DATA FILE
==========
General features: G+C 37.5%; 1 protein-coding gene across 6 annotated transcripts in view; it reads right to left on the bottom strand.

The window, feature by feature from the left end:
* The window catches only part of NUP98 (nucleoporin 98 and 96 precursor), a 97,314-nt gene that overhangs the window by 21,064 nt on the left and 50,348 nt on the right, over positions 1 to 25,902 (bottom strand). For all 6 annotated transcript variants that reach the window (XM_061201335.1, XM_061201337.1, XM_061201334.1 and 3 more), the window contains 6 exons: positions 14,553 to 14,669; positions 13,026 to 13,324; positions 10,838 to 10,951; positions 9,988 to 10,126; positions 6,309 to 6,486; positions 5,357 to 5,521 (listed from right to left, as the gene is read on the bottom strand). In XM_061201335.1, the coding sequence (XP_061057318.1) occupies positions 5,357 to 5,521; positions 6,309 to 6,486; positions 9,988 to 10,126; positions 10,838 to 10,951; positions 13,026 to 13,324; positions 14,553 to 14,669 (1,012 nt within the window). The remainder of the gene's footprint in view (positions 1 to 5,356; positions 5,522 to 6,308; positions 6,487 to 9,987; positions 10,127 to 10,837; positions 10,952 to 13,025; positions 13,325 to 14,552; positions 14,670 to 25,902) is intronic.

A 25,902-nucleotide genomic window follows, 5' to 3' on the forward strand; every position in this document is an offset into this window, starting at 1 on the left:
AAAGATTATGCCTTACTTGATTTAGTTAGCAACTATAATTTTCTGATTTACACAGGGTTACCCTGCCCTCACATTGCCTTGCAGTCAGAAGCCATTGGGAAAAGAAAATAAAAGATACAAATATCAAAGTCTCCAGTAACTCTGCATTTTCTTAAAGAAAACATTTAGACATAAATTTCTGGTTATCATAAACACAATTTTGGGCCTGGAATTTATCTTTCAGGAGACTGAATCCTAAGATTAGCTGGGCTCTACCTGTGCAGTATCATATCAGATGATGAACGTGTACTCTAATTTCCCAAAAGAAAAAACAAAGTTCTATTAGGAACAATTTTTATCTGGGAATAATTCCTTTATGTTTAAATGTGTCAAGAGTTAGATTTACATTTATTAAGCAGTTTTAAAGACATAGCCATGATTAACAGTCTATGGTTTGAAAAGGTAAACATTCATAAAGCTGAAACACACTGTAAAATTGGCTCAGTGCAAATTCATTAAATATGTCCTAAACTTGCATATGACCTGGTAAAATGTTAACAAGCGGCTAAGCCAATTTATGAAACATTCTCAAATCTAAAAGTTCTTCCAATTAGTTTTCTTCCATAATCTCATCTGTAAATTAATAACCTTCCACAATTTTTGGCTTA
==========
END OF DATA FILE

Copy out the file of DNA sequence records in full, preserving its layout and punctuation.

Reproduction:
General features: G+C 37.5%; 1 protein-coding gene across 6 annotated transcripts in view; it reads right to left on the bottom strand.

The window, feature by feature from the left end:
* The window catches only part of NUP98 (nucleoporin 98 and 96 precursor), a 97,314-nt gene that overhangs the window by 21,064 nt on the left and 50,348 nt on the right, over positions 1 to 25,902 (bottom strand). For all 6 annotated transcript variants that reach the window (XM_061201335.1, XM_061201337.1, XM_061201334.1 and 3 more), the window contains 6 exons: positions 14,553 to 14,669; positions 13,026 to 13,324; positions 10,838 to 10,951; positions 9,988 to 10,126; positions 6,309 to 6,486; positions 5,357 to 5,521 (listed from right to left, as the gene is read on the bottom strand). In XM_061201335.1, the coding sequence (XP_061057318.1) occupies positions 5,357 to 5,521; positions 6,309 to 6,486; positions 9,988 to 10,126; positions 10,838 to 10,951; positions 13,026 to 13,324; positions 14,553 to 14,669 (1,012 nt within the window). The remainder of the gene's footprint in view (positions 1 to 5,356; positions 5,522 to 6,308; positions 6,487 to 9,987; positions 10,127 to 10,837; positions 10,952 to 13,025; positions 13,325 to 14,552; positions 14,670 to 25,902) is intronic.

A 25,902-nucleotide genomic window follows, 5' to 3' on the forward strand; every position in this document is an offset into this window, starting at 1 on the left:
AAAGATTATGCCTTACTTGATTTAGTTAGCAACTATAATTTTCTGATTTACACAGGGTTACCCTGCCCTCACATTGCCTTGCAGTCAGAAGCCATTGGGAAAAGAAAATAAAAGATACAAATATCAAAGTCTCCAGTAACTCTGCATTTTCTTAAAGAAAACATTTAGACATAAATTTCTGGTTATCATAAACACAATTTTGGGCCTGGAATTTATCTTTCAGGAGACTGAATCCTAAGATTAGCTGGGCTCTACCTGTGCAGTATCATATCAGATGATGAACGTGTACTCTAATTTCCCAAAAGAAAAAACAAAGTTCTATTAGGAACAATTTTTATCTGGGAATAATTCCTTTATGTTTAAATGTGTCAAGAGTTAGATTTACATTTATTAAGCAGTTTTAAAGACATAGCCATGATTAACAGTCTATGGTTTGAAAAGGTAAACATTCATAAAGCTGAAACACACTGTAAAATTGGCTCAGTGCAAATTCATTAAATATGTCCTAAACTTGCATATGACCTGGTAAAATGTTAACAAGCGGCTAAGCCAATTTATGAAACATTCTCAAATCTAAAAGTTCTTCCAATTAGTTTTCTTCCATAATCTCATCTGTAAATTAATAACCTTCCACAATTTTTGGCTTA